April 27, Namiko Kunimoto

Thursday, April 27, 4:30 to 6:30pm, CWAC156

Figuration and Dissent

Namiko Kunimoto

Assistant Professor in the Department of History of Art, Ohio State University

Katsura Yuki, Gonbe and Crow, 1966

This presentation examines the work of Katsura Yuki (1913-1991), a Tokyo-based painter and assemblage artist. Katsura enacted political resistance by representing contentious issues such as self-sacrifice in times of war, the United States Castle Bravo nuclear test, the representation of gay lovers, and the status of women in Japan. This presentation will focus specifically on her paintings from the 1930s-1960s, as well as her illustrations of the James Baldwin novel, Another Country, that were featured in the Asahi Journal in the 1960s. Katsura’s body of work evaded the overdetermined masculine heroics of abstract expressionism and action art that had taken Japan by storm in the postwar period, forging an innovative mode of expression that was whimsical and strange in its tone, but nonetheless bore a potent political thrust.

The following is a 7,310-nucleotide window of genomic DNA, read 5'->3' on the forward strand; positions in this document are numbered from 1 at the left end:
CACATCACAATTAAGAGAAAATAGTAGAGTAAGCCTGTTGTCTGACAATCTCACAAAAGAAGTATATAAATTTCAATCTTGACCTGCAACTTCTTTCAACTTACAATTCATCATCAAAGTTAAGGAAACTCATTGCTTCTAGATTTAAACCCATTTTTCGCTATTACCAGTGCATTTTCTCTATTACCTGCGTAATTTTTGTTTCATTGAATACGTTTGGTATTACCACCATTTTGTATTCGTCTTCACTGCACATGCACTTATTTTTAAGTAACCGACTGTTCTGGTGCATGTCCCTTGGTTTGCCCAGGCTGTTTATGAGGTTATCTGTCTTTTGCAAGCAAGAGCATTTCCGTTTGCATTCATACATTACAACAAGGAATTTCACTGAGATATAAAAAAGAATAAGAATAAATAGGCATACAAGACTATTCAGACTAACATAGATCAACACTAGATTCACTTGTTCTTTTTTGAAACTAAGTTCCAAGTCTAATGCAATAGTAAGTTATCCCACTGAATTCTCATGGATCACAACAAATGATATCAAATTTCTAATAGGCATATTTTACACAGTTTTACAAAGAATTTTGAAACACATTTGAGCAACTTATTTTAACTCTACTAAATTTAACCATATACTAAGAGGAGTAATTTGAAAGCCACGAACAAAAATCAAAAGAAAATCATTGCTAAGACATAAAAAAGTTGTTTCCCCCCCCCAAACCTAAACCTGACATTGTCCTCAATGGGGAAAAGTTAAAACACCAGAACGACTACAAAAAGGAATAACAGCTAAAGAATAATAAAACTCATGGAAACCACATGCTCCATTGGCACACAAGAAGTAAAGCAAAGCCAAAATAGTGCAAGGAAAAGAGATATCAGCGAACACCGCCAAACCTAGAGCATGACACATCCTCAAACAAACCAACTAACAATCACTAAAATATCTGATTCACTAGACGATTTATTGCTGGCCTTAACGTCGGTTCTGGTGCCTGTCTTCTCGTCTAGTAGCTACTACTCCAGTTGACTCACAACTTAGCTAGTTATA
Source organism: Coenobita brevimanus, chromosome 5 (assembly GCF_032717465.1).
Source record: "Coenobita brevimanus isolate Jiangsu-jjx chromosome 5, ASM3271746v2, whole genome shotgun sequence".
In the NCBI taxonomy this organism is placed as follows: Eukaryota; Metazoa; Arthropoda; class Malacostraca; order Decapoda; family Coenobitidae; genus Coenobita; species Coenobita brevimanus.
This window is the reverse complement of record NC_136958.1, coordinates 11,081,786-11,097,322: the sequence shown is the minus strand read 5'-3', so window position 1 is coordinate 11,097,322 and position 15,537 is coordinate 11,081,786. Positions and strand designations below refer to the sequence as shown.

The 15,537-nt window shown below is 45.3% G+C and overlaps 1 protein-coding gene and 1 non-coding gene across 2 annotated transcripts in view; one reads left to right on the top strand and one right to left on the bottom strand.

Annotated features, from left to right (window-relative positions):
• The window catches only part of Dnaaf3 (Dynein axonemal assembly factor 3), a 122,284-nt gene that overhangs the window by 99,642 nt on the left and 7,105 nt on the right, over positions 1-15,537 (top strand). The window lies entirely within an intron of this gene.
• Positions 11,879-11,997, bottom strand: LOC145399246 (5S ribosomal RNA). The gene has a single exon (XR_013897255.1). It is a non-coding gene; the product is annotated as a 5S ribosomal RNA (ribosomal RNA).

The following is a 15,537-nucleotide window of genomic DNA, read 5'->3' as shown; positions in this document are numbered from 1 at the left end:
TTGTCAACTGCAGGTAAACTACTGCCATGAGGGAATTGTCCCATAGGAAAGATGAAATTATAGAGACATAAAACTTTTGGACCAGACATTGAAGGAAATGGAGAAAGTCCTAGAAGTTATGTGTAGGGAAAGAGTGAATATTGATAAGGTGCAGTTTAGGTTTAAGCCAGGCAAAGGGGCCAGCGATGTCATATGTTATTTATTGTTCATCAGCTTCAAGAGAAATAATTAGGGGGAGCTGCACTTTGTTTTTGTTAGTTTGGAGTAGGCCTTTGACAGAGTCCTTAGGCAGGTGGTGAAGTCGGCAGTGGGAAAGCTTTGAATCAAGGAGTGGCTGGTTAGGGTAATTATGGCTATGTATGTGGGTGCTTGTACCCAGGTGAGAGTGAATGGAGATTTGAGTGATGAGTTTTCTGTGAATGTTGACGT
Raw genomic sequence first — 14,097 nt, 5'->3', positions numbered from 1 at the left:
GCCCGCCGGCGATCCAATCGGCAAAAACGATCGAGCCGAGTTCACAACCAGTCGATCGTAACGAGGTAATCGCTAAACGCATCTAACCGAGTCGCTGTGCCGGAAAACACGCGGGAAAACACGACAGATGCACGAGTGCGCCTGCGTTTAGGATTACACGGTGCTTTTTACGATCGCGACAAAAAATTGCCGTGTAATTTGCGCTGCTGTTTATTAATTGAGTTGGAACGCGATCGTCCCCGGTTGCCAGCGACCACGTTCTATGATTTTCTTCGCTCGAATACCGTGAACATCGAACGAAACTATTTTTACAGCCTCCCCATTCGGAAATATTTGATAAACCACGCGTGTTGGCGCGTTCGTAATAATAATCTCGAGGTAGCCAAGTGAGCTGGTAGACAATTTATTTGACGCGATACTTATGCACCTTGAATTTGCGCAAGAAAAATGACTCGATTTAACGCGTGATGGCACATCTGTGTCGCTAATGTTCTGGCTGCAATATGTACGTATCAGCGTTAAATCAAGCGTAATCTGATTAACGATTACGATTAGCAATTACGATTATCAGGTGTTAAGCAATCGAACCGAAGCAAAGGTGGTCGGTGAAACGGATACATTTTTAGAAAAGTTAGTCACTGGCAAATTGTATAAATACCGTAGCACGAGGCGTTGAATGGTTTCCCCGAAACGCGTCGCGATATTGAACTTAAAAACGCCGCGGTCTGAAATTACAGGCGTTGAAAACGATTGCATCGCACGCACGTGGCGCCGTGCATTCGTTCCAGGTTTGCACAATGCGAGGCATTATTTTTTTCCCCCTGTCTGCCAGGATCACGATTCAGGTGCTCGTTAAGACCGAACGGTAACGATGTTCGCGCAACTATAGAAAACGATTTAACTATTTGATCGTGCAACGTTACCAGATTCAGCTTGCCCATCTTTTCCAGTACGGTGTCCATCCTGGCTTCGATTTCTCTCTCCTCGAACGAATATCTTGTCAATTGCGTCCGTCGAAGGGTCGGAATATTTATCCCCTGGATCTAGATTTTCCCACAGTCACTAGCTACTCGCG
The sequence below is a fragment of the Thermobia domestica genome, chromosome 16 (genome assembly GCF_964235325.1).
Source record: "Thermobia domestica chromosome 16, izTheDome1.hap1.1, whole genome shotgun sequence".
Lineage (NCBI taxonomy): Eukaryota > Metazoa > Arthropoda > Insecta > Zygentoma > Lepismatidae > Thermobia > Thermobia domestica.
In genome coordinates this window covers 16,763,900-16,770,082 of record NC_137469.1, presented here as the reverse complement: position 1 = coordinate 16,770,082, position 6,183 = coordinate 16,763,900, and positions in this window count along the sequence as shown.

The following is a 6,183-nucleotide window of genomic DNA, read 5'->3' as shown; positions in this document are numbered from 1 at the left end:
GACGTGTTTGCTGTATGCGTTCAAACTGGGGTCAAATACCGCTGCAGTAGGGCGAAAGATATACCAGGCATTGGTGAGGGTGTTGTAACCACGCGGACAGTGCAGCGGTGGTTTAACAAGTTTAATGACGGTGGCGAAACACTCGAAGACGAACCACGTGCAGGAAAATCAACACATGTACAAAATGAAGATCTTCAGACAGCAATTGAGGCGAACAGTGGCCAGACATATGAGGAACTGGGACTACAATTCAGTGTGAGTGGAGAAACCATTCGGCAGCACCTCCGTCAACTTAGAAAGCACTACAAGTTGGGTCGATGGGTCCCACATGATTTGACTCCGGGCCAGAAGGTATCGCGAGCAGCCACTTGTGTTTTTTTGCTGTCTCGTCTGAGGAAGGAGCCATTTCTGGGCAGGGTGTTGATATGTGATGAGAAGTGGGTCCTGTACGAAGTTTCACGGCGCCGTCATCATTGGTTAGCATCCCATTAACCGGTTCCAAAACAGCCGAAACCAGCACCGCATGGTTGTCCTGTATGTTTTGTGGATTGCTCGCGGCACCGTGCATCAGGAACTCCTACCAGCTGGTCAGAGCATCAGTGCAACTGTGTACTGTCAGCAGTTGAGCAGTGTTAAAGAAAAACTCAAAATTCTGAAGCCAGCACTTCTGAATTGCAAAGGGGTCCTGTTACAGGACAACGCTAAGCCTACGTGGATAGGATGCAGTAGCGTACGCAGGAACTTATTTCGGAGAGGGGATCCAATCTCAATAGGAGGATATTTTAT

By experimenting with the visibility and invisibility of the body, I argue Katsura enacted what Jacques Rancière terms political “dissensus.” Rancière sees genuine art and politics as those that create new relations between the visible and the invisible, liberating bodies from their assigned places and breaking with the ‘natural’ order of the sensible. Similarly, by experimenting with the visibility of the Othered body Katsura reoriented aesthetic-political sensibility and opened up a space for a wider discourse on gender and race in Japan.

Thursday, April 27, 4:30 to 6:30pm, CWAC156

Persons with concerns regarding accessibility please contact  Zhiyan Yang (zhiyan@uchicago.edu)


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